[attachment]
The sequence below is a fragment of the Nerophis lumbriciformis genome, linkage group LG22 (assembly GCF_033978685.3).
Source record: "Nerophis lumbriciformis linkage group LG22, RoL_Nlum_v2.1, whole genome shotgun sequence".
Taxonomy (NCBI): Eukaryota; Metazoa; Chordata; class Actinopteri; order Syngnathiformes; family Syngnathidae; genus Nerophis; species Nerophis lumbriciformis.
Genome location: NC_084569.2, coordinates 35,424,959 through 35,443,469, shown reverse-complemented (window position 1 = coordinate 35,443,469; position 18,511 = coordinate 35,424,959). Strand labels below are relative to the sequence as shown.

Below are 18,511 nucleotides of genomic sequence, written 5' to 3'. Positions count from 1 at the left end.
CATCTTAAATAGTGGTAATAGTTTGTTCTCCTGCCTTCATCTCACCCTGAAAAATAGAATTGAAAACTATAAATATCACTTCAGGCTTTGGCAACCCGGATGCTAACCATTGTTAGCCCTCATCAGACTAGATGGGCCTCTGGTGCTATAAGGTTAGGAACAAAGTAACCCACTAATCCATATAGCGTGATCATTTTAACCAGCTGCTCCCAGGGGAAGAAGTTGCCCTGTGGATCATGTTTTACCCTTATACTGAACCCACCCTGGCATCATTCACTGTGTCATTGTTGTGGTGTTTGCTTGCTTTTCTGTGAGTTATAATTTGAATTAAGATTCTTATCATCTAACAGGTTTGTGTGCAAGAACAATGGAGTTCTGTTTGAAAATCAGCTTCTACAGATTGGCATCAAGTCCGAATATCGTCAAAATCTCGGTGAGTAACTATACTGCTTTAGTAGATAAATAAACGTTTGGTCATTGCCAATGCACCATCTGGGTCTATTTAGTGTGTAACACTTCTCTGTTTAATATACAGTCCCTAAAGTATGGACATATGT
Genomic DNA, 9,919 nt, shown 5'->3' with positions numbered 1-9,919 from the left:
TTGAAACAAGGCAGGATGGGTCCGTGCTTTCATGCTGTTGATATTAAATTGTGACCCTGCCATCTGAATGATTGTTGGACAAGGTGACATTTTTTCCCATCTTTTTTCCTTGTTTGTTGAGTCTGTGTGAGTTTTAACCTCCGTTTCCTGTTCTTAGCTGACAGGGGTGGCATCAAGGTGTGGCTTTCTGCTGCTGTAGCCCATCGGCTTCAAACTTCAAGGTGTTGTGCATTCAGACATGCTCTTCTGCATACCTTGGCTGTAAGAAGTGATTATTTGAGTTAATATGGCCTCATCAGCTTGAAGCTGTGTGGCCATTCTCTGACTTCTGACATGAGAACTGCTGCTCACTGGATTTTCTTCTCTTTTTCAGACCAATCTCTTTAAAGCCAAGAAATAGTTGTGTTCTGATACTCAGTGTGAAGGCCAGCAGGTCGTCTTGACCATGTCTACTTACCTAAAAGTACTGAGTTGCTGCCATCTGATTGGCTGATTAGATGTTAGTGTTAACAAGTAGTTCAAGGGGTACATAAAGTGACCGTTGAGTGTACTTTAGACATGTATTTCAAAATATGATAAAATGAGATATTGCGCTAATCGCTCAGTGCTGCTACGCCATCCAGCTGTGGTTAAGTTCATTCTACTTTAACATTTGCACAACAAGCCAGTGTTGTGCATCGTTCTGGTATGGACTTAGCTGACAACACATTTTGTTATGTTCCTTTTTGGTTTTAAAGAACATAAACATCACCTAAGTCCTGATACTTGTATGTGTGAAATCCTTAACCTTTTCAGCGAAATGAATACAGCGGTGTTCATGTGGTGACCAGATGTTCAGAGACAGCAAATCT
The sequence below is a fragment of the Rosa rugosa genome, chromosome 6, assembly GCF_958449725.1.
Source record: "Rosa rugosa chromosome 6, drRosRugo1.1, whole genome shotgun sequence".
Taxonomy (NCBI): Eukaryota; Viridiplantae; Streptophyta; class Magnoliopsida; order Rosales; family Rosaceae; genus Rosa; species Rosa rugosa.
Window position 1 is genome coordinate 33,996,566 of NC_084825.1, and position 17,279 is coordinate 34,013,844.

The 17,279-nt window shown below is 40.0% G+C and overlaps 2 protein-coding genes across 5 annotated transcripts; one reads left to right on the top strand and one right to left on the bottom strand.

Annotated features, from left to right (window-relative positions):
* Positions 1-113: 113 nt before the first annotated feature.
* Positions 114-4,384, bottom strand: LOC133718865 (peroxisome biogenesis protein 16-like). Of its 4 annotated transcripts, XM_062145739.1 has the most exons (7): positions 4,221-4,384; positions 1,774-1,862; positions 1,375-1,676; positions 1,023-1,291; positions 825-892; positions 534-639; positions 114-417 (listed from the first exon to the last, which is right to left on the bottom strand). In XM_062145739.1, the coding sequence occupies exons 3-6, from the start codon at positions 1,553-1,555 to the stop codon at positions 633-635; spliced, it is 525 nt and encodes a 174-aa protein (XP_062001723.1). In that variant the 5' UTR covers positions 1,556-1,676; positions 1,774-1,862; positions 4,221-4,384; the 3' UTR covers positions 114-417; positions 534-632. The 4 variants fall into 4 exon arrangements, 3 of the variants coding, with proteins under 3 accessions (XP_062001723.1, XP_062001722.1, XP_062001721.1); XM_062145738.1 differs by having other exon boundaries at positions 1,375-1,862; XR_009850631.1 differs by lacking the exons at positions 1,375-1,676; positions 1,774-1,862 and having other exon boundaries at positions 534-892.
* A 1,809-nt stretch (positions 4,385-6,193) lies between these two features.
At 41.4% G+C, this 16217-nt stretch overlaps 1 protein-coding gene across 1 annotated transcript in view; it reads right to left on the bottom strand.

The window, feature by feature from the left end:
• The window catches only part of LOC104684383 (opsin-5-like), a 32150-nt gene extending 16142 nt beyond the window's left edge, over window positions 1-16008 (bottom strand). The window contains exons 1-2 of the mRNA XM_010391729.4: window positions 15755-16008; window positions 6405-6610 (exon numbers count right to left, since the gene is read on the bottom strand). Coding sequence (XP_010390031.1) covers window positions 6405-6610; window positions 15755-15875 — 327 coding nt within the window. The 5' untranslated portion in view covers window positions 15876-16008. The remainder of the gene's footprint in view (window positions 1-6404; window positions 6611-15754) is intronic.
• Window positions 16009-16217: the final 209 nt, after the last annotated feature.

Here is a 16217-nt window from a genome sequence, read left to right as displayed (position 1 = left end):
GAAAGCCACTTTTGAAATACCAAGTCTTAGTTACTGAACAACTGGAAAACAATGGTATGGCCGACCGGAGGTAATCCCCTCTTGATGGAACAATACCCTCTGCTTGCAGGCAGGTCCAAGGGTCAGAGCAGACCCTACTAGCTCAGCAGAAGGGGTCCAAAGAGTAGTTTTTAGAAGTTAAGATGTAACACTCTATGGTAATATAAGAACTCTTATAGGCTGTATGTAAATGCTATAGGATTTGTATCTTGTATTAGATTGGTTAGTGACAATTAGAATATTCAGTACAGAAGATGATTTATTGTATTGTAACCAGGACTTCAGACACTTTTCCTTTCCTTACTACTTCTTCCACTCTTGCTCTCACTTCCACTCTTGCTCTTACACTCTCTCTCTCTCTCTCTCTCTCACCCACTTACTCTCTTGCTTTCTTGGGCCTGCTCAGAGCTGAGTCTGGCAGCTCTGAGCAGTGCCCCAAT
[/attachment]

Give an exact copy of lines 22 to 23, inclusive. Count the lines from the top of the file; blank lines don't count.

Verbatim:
Here is a 16217-nt window from a genome sequence, read left to right as displayed (position 1 = left end):
GAAAGCCACTTTTGAAATACCAAGTCTTAGTTACTGAACAACTGGAAAACAATGGTATGGCCGACCGGAGGTAATCCCCTCTTGATGGAACAATACCCTCTGCTTGCAGGCAGGTCCAAGGGTCAGAGCAGACCCTACTAGCTCAGCAGAAGGGGTCCAAAGAGTAGTTTTTAGAAGTTAAGATGTAACACTCTATGGTAATATAAGAACTCTTATAGGCTGTATGTAAATGCTATAGGATTTGTATCTTGTATTAGATTGGTTAGTGACAATTAGAATATTCAGTACAGAAGATGATTTATTGTATTGTAACCAGGACTTCAGACACTTTTCCTTTCCTTACTACTTCTTCCACTCTTGCTCTCACTTCCACTCTTGCTCTTACACTCTCTCTCTCTCTCTCTCTCTCACCCACTTACTCTCTTGCTTTCTTGGGCCTGCTCAGAGCTGAGTCTGGCAGCTCTGAGCAGTGCCCCAAT